Fiction: Behind the scenes – “Forgotten”

Read “Forgotten” here.

The inspiration for “Forgotten” came from the photo “Man on plane” by Ross Hughes. While it started out as a fantasy story, it soon turned into a let’s-see-how-much-I-can-creep-myself-out story. So, while it is horror, it is more creepy than anything else.


Unlike most of my longer stories, “Forgotten” was completely pantsed – and this was one reason why I wrote it in parts. As soon as I got a bit stuck I basically called it a day and left the rest for a bit later.

It was only when I came to the end that I decided on writing a second story in the same world – although this one will be an outlined one.

The songs of “Forgotten”

I made use of two songs in “Forgotten”, Frère Jacques and When the Nightingale Sings.

Thanks to one of the Last Week Tonight episodes, Frère Jacques will forever be creepy as can be to me, even though I initially learned in as Vader Jakob when I was small. So, when I needed a “normal” song that could be terribly creepy, I, of course, went for this one:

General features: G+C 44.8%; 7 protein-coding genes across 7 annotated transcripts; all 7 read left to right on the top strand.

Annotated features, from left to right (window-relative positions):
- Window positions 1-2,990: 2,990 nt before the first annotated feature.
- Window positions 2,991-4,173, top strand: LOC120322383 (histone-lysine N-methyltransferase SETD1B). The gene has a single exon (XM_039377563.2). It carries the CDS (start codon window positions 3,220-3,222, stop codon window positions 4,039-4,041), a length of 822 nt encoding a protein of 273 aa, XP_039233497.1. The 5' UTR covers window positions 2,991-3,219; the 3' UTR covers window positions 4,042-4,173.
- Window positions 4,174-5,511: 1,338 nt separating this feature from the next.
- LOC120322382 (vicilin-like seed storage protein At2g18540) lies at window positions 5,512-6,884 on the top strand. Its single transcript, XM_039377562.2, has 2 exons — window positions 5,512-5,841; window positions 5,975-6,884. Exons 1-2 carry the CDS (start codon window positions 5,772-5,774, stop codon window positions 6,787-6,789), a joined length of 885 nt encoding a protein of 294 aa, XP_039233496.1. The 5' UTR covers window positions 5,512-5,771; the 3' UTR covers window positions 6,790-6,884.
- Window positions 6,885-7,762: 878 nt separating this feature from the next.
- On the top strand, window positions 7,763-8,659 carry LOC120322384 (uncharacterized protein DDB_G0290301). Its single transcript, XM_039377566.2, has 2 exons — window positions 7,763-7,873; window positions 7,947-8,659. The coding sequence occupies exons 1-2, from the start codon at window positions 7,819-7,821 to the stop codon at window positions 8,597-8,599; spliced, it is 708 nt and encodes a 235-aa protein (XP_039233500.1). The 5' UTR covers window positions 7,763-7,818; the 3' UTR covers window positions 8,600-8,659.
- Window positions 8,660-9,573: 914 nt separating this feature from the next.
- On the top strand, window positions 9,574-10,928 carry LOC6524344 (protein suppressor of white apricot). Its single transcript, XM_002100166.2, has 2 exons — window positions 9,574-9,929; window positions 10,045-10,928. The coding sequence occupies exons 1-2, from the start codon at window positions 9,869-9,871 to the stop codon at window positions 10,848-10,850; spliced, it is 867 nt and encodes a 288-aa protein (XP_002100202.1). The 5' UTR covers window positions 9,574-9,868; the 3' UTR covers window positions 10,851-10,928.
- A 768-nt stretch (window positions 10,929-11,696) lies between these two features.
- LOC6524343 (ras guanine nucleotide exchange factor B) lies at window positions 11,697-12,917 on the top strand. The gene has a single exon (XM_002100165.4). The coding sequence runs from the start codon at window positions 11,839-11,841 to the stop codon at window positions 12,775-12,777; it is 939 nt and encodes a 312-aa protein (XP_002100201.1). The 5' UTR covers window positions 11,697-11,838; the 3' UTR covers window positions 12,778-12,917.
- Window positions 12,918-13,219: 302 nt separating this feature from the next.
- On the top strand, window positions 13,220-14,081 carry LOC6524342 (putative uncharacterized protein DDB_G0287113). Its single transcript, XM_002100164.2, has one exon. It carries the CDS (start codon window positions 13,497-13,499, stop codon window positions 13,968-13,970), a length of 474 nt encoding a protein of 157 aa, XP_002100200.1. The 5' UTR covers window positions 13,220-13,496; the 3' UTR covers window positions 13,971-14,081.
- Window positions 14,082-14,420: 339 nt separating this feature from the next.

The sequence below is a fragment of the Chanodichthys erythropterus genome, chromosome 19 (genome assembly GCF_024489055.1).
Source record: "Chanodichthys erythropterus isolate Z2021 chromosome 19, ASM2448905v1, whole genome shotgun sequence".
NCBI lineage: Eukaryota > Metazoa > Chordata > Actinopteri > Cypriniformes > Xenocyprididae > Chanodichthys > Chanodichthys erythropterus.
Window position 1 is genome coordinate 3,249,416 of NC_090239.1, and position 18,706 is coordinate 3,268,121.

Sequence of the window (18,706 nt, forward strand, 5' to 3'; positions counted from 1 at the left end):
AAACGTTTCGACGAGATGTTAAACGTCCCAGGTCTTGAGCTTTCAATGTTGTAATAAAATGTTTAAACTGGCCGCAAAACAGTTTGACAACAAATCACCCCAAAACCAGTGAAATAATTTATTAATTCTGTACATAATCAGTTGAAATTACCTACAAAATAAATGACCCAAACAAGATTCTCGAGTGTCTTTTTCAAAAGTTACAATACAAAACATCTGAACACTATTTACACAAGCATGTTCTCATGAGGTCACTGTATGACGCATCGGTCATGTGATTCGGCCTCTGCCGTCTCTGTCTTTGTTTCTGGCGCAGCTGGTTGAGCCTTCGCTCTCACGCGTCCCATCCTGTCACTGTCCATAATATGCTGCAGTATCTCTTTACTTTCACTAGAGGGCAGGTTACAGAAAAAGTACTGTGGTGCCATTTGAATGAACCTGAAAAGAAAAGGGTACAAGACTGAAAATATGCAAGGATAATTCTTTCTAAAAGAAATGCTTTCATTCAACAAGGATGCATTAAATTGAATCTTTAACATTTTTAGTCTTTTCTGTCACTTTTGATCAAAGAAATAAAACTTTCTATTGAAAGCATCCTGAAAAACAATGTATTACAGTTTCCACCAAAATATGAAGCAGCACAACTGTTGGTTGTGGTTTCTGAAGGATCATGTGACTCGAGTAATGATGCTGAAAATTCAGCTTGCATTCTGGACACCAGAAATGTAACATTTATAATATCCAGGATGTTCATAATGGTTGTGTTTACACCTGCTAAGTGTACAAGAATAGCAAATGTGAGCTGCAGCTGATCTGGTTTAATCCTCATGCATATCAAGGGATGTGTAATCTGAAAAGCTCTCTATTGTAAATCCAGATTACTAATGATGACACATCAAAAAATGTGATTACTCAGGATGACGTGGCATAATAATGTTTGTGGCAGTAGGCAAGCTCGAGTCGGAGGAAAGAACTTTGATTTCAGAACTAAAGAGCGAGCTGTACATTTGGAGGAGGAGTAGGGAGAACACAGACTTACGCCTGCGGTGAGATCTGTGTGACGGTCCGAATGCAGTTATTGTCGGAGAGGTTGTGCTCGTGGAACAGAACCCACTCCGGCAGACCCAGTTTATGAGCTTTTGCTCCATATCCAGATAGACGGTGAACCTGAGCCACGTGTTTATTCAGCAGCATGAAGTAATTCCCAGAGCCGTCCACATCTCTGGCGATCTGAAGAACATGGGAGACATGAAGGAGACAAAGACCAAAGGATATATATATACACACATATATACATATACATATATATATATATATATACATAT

Frère Jacques, Frère Jacques,

Dormez-vous? Dormez-vous?

Sonnez les matines! Sonnez les matines!

Ding, dang, dong. Ding, dang, dong.

When the Nightingale Sings is a Middle English song about the lost beauty and love of an unknown maiden:

When þe nyhtegale singes þe wodes waxen grene.

Lef ant gras ant blosme springes in aueryl y wene,

Ant love is to myn herte gon wiþ one spere so kene

Nyht ant day my blod hit drynkes myn herte deþ me tene.

Ich have loved al þis er þat y may love namore,

Ich have siked moni syk lemmon for þin ore.

Me nis love never þe ner ant þat me reweþ sore.

Suete lemmon þench on me—ich have loved þe ore.

Suete lemmon y preye þe of love one speche,

Whil y lyve in world so wyde oþer nulle y seche.

Wiþ þy love my suete leof mi blis þou mihtes eche,

A suete cos of þy mouþ mihte be my leche.

Suete lemmon y preȝe þe of a love bene

ȝef þou me lovest ase men says lemmon as y wene,

Ant ȝef hit þi wille be þou loke þat hit be sene,

So muchel y þenke upon þe þat al y waxe grene.

Bituene Lyncolne ant Lyndeseye, Norhamptoun ant Lounde,

Ne wot y non so fayr a may as y go fore ybounde.

Suete lemmon ypreȝe þe þou lovie me a stounde!

Y wole mone my song

On wham þat hit ys on ylong.

Why did I use this one? Because it’s pretty and I was pantsing the story! It was also a way to give an archaic feel to the part of the story without being so archaic that nothing about it could be made out.


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